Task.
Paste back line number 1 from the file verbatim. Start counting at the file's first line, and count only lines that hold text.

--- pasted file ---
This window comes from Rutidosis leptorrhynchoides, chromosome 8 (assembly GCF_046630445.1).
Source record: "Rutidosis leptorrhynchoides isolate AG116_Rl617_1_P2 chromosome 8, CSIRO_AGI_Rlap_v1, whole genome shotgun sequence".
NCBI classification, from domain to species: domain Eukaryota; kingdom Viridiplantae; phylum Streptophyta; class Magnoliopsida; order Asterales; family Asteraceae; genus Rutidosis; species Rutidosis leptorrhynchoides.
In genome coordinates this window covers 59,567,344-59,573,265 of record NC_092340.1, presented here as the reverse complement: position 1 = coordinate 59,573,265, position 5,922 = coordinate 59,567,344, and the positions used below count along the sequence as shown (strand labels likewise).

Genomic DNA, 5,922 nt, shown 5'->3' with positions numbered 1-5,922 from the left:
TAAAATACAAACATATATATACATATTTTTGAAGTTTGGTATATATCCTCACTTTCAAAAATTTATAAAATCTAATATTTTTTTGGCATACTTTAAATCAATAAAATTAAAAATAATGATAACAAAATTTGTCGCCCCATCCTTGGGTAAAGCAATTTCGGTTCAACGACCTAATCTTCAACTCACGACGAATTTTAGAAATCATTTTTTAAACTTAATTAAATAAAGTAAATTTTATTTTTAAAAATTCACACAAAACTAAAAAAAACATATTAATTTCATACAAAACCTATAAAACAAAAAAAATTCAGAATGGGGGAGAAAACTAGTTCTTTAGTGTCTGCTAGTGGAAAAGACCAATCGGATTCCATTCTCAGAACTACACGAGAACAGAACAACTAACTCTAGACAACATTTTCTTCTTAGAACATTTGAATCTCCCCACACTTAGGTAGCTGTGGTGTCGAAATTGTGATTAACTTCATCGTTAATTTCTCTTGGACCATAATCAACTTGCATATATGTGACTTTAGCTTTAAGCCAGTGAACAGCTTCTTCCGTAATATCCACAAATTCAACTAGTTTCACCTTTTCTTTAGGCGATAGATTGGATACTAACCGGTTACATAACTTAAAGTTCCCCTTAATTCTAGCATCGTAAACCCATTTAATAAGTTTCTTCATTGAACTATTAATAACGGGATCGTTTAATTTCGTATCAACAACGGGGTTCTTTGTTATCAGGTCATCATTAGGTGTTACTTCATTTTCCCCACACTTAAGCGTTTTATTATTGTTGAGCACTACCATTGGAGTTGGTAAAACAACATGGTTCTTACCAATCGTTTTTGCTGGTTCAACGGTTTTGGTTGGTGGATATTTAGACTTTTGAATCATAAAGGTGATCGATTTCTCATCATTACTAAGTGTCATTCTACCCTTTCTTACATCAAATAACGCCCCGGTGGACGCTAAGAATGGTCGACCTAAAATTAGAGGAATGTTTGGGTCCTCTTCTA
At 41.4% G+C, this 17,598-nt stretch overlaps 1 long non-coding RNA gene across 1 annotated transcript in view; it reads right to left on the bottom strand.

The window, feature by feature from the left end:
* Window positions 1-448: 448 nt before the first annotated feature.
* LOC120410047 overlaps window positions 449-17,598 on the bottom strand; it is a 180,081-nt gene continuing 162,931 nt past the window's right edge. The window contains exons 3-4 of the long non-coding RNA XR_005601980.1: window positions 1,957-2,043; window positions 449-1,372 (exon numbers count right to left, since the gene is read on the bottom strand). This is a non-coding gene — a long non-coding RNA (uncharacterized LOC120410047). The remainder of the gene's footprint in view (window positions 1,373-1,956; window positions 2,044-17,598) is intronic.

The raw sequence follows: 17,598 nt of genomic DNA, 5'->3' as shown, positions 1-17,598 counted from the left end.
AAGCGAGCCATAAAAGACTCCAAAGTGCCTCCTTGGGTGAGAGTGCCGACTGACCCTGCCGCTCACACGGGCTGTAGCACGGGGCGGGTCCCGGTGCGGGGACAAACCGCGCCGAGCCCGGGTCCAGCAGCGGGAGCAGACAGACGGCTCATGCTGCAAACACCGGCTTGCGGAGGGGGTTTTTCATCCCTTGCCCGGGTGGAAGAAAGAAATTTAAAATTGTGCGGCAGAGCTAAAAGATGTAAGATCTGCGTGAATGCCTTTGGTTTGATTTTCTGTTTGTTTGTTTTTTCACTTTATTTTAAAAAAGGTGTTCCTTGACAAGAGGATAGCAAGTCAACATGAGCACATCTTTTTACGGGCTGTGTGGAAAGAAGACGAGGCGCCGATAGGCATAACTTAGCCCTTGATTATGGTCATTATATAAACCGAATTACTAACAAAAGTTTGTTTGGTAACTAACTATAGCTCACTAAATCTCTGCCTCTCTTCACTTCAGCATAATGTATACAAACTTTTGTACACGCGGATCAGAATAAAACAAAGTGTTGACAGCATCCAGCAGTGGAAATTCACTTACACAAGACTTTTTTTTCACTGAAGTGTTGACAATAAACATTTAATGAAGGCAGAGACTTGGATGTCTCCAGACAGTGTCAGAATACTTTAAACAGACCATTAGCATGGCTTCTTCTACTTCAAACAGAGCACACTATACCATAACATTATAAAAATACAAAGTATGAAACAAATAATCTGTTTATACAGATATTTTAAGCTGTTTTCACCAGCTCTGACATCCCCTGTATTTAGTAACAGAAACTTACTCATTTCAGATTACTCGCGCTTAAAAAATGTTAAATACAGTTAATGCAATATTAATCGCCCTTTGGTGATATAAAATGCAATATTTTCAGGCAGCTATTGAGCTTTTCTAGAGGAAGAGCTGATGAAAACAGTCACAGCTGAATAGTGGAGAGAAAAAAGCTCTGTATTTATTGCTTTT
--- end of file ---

This window comes from Rutidosis leptorrhynchoides, chromosome 8 (assembly GCF_046630445.1).